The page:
Marketing in real-time: how a B2B brand made the most out of social media
In early 2009, Andy Pearce of Powwownow was like most other B2B marketers in his view of social media marketing. There was no doubting the potential, but actually putting it to work in a constructive, accountable way was more difficult. Without proof, without hard marketing metrics, how could you be sure of success?
But he reasoned that, if his competitors also thought this way, they would remain stuck in old marketing and he had an opportunity to move ahead. There were enormous benefits for pioneers, just as long as they did it right.
Powwownow was, and is, a very successful and fast-growing conference call company. Its business is web-based, with over 100,000 registered users, and offers free conference-calling, with a small margin being made on the cost of the (national rate) phone call. Customer numbers are generated by a combination of search marketing, word of mouth, online advertising, and various other awareness exercises.
To help him manage the social media campaign, Andy turned to Base One, an agency that had been retained for the last six years to build and manage the Powwownow website, as well as helping to devise and produce creative campaigns.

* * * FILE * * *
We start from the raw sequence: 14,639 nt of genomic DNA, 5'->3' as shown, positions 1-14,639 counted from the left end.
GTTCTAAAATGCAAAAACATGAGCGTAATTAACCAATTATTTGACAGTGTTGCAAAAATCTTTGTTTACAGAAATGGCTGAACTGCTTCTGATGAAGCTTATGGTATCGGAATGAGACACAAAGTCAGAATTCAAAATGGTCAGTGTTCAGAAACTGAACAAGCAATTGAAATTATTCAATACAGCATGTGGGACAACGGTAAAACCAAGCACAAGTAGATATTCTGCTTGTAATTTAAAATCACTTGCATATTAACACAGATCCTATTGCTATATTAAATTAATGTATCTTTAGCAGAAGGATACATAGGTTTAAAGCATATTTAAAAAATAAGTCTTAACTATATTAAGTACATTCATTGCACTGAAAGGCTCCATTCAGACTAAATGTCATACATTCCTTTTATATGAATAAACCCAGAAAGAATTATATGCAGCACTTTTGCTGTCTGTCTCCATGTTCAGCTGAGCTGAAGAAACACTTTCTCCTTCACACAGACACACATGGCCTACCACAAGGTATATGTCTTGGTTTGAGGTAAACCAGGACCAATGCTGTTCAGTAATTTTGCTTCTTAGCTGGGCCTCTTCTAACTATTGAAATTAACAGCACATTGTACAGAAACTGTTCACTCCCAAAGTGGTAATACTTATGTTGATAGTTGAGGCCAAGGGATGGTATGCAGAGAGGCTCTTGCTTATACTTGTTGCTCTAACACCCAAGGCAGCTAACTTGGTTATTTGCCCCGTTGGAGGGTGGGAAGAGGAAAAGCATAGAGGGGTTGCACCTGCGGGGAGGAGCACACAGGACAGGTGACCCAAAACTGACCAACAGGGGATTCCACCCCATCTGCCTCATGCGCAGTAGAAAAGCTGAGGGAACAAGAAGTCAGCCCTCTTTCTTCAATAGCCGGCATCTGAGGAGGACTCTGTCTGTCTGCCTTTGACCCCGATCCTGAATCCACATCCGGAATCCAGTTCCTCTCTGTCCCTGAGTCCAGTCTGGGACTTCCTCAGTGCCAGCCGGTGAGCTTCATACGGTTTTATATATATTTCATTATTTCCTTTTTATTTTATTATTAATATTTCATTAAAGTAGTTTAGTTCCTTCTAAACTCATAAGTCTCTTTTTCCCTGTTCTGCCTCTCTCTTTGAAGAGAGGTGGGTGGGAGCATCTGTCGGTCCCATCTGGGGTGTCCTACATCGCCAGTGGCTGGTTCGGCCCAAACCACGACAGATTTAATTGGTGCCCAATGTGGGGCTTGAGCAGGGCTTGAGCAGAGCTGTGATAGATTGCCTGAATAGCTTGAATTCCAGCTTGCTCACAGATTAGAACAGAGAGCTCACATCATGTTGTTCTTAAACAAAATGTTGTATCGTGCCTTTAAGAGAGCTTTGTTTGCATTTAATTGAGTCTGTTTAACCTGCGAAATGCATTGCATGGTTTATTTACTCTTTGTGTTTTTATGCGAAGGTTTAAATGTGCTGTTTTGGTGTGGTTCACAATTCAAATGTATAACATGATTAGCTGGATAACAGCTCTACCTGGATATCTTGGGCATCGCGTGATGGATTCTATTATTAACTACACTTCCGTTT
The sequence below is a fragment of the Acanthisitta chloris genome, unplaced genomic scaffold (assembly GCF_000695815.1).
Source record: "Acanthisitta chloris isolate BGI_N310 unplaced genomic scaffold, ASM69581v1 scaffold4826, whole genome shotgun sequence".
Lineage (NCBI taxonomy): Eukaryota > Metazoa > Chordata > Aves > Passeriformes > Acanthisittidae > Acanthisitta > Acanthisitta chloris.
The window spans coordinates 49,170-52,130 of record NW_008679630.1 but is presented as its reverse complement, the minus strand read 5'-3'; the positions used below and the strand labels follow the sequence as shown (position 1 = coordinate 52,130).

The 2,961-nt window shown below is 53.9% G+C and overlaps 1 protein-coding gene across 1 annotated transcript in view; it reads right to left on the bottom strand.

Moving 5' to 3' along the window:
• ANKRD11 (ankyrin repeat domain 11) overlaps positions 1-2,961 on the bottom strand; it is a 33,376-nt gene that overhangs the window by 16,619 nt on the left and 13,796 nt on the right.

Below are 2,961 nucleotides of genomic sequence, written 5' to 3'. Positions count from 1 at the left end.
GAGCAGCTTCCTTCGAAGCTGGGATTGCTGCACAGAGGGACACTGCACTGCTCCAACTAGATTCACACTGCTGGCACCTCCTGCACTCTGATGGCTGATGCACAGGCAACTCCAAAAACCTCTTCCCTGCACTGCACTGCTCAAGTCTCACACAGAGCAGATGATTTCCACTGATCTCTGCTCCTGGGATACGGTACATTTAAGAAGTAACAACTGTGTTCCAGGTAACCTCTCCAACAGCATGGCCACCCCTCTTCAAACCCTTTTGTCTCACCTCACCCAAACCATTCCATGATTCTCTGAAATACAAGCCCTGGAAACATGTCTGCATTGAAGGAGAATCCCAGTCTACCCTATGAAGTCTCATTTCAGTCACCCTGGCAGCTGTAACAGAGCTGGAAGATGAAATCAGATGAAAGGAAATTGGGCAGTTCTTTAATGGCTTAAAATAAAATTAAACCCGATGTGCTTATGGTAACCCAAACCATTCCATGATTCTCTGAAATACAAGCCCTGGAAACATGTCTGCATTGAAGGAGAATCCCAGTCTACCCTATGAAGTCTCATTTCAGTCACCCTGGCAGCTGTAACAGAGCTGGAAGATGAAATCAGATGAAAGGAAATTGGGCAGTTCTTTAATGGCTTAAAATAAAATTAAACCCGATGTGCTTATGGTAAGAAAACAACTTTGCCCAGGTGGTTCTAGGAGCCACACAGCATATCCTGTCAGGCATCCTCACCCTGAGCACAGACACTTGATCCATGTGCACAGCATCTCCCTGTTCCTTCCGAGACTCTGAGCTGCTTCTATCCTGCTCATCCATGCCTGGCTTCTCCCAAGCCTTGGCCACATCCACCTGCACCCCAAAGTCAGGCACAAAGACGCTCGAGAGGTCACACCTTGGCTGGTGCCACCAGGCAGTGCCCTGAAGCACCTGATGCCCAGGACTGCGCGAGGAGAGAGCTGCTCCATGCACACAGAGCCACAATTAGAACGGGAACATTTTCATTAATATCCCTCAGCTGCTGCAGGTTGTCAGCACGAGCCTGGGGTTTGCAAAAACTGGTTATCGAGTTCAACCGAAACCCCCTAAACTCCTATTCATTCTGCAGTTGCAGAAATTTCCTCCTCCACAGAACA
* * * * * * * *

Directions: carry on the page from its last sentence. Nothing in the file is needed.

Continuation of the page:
The fact that Base One would be managing the foray into social media made perfect sense: not only did they have the skills to understand and exploit the power of social media, they also had a deep understanding of the Powwownow brand and its customers. To extend activities into the social media sphere with such a trusted partner helped reduce the apparent risk of the venture.
Planning the content, establishing the channels
Base One began by assessing the situation. It was clear that no lasting success could be achieved by wading into social media marketing without a solid plan, based on accepted marketing best practice. A lot was already known about the customers, but now some different questions needed to be asked. Where did they go on the web? What did they talk about? And how could Powwownow contribute to those conversations in a way that would benefit the brand?
It was well-known that success in social media depended largely on the quality of content. People use social networks because they gain something from it - ie information. The usual 'outbound' marketing approach, therefore, based on broadcasting sales messages was inappropriate here. Powwownow needed to provide something of value.